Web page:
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Power of Attorney

By: J.A.J Aaronson - Updated: 23 Mar 2017 | comments*Discuss
 
Power Attorney Nominee Donor Will Death

The granting of probate ensures that the financial affairs of an individual can be dealt with effectively, by a trusted person, after their death. The naming of the executor is an important factor in a will, not least because of the reassurance that it can give to the writer. However, there are many cases in which it is necessary to grant similar powers to those conveyed by probate, but while the individual is still living. In these circumstances, the 'power of attorney' is a very good option.

Legal Agreement

Power of attorney grants the recipient the right to deal with someone's financial affairs. This might include bank accounts, property and stocks. This legal agreement can be devised in such a way that the rights given to the recipient are either general, or are constricted by certain terms. In this way, it is a very flexible arrangement.

When considering becoming a donor (that is, conveying the power of attorney with regard to your affairs), the first consideration is which type of arrangement best suits your circumstances.

The first of these is an ordinary power of attorney. This is the more limited of the two types, as it will be automatically revoked if you are judged to be no longer mentally capable. As a result, this should not be considered if you have been diagnosed with a mental illness. If, on the other hand, you have been diagnosed (or think you may be diagnosed) with an illness which will lead to the loss of your mental capacity, you should make arrangements for an enduring power of attorney. Such powers will not be revoked if you become mentally incapable and, as such, enduring power of attorney is often recommended for those who are diagnosed with Alzheimer's. It is possible to stipulate in the agreement that the powers should only be assumed once you are no longer mentally capable of managing your own affairs; otherwise, they will begin immediately and automatically.

Independent Advice

Becoming a donor (that is, giving power of attorney) is a serious matter, and should therefore only be considered after having sought professional advice. You should also bear in mind that, while there is no legal format for ordinary power of attorney, enduring power must be granted in a prescribed way. Independent advisors such as the Citizens Advice Bureau can help you with this.

Anyone can become a donor, but you must be mentally capable at the time that you make the arrangements. Similarly, you can only donate powers which you currently have. Your choice of attorney is also very important; although there are many professional attorneys, many people would prefer to nominate a trusted friend or family member.

There are certain restrictions on who can become an attorney. The most important of these is that anyone who is currently, or who has ever been bankrupt is forbidden from assuming enduring powers of attorney, although they may be nominated for ordinary powers. Finally, as becoming an attorney is a significant responsibility you should, of course, check with the prospective nominee first.

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My father died two years ago. My sister, who is not my biological sister, because I was adopted when I was an infant, has been very rude to to me and refused to talk to to about any of my father's belongings. She is married, and her husband is the executor of his will and has power of attorney. They told me the put everything in storage over two years ago. I don't know if they still have the things or not. My mother has serious allshimers and is in assisted living. Their house was sold last year. Valued at over 400.00 dollars. I have been told nothing about the will or the settlement. Do I have rights to see my fathers will? Do I have any right to the sale of their property? My sister and my brother in law will not give me any information at all. Please tell me where to start. Thank you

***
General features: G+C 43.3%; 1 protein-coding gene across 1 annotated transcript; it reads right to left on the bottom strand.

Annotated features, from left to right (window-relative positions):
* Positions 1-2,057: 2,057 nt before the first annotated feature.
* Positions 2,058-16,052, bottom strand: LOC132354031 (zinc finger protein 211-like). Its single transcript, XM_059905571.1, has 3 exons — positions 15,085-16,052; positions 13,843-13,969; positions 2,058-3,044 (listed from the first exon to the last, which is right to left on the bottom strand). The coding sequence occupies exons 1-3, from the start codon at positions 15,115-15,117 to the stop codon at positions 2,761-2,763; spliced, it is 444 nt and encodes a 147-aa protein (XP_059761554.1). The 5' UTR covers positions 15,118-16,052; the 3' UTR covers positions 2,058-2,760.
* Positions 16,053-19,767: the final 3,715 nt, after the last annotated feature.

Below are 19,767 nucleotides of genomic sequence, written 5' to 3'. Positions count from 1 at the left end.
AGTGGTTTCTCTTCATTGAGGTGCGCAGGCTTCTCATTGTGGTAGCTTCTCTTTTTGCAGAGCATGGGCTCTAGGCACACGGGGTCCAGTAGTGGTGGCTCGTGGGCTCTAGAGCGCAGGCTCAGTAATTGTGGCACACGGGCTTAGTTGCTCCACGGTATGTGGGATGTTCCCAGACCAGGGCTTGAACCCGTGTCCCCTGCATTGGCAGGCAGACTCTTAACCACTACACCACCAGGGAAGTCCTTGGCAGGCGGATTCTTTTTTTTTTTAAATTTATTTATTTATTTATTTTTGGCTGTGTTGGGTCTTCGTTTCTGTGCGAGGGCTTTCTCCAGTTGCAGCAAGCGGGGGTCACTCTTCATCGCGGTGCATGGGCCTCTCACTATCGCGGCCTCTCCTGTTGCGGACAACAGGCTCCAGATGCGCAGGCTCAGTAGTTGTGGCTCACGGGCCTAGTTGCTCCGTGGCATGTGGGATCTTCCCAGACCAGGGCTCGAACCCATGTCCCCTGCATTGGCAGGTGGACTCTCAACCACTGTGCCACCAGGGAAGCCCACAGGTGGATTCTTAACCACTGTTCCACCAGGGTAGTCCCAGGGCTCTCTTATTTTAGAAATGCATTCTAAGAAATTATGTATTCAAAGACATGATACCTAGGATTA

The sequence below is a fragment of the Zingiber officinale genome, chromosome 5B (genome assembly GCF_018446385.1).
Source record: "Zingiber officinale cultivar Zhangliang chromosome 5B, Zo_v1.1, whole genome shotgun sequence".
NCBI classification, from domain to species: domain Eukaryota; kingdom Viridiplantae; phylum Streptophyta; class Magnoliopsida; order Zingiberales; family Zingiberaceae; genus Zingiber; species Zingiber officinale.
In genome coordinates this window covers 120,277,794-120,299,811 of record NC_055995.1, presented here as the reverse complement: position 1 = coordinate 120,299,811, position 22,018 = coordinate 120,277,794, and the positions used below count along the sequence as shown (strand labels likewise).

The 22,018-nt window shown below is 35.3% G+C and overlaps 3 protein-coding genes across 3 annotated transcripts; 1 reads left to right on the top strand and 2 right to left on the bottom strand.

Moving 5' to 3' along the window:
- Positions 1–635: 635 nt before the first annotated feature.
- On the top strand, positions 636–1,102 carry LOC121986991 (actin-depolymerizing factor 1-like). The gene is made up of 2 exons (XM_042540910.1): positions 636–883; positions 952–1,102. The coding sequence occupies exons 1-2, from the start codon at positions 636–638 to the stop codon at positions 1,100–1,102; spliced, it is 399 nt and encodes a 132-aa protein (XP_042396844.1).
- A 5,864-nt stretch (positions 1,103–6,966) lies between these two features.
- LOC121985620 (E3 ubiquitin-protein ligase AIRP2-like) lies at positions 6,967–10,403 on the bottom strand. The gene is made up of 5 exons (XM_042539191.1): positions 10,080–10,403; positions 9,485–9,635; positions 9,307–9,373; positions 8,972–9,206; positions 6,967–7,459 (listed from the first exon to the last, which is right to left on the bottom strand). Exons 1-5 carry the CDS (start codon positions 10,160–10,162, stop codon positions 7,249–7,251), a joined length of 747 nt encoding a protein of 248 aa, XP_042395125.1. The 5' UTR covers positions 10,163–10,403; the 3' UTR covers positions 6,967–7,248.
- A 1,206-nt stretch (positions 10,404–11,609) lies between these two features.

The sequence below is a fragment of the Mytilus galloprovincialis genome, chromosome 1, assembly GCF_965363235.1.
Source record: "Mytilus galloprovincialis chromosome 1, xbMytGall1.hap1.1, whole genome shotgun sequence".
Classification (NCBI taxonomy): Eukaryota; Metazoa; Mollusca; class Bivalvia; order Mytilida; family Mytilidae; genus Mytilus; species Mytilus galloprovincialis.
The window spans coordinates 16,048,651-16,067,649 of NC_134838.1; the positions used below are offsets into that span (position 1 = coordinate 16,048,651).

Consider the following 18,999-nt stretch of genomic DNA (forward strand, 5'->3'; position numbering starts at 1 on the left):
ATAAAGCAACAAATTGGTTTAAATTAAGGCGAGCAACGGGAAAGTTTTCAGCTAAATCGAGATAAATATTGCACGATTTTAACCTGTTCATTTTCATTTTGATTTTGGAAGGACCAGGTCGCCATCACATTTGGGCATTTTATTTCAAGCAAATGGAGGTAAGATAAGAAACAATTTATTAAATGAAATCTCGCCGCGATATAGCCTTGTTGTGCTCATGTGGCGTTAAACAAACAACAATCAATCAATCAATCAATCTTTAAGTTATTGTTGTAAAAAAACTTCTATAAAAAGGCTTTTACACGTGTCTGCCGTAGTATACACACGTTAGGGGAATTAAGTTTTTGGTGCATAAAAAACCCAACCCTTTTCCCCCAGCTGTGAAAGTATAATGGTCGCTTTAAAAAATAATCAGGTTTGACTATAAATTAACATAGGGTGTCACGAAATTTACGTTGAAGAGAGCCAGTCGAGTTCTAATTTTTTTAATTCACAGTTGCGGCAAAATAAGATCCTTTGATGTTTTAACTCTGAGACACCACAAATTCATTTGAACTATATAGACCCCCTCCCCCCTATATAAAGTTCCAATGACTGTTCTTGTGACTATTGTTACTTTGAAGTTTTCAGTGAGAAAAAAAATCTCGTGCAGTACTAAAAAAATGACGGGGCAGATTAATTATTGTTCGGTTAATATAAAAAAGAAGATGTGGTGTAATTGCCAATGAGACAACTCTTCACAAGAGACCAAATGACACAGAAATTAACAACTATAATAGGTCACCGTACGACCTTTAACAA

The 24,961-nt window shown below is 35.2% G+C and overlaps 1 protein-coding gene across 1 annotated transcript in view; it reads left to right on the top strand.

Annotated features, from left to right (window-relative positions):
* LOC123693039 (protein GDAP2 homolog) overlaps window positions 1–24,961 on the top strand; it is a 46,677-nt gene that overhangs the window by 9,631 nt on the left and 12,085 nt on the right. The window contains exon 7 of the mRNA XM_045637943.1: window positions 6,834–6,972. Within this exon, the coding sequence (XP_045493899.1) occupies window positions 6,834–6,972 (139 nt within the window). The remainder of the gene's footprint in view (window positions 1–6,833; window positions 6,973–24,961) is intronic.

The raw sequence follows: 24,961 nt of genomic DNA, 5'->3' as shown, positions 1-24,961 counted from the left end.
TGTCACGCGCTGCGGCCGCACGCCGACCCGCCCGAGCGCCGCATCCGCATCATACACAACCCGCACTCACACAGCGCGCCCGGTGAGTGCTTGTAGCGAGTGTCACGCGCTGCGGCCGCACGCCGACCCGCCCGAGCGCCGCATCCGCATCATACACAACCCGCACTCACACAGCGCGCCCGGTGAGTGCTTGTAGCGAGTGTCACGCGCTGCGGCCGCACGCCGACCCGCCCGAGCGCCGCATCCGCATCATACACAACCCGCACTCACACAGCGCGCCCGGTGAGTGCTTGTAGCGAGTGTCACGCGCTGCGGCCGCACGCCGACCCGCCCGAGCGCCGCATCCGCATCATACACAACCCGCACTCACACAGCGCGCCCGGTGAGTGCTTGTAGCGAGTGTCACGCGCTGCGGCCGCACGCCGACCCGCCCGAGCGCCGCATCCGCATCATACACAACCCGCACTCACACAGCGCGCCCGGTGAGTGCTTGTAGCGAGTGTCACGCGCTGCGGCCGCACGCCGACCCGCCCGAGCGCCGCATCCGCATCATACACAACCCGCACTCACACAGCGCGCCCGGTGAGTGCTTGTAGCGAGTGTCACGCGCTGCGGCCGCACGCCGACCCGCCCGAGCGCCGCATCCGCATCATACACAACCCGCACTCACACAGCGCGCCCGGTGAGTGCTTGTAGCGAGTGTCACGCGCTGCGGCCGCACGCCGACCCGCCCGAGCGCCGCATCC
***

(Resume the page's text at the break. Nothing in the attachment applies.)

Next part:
Mary - 23-Mar-17 @ 4:27 AM
when my father died last month my sister changed the locks on him home the day he died can she do that ?, We shared the caring for my father. My other sister came over from spain where she lives and intends staying at my fathers until 31st december. Has she a right to do that as i do not agree with it. My sisters refused to let me see dads will until after funeral and still refusing now too. I also suspect fraudof one of my sisters who had POW for my father. I think she is the executor too.I do not see why i should pay part of the utility bills for my sister staying there for 8 weeks . They took all my mums nice things when she died 2015 and i feel they are taking things for themselves from my fathers , they wont let me in. Please tell me what i can do. Thank you .
loofy - 13-Nov-16 @ 5:45 PM
Linder- Your Question:
My sister is the power of attorney but the funeral is in my name and I am getting debt letters can I change it over to her name as I don't know this at the time.

Our Response:
Who are the executors of the Will? They should be the ones handle the debts. The person that had power of attorney before the deceased died is not necessarily the executor.
TheWillExpert - 4-May-16 @ 11:51 AM
My sister is the power of attorney but the funeral is in my name and I am getting debt letters can I change it over to her name as I don't know this at the time.
Linder - 1-May-16 @ 4:30 PM
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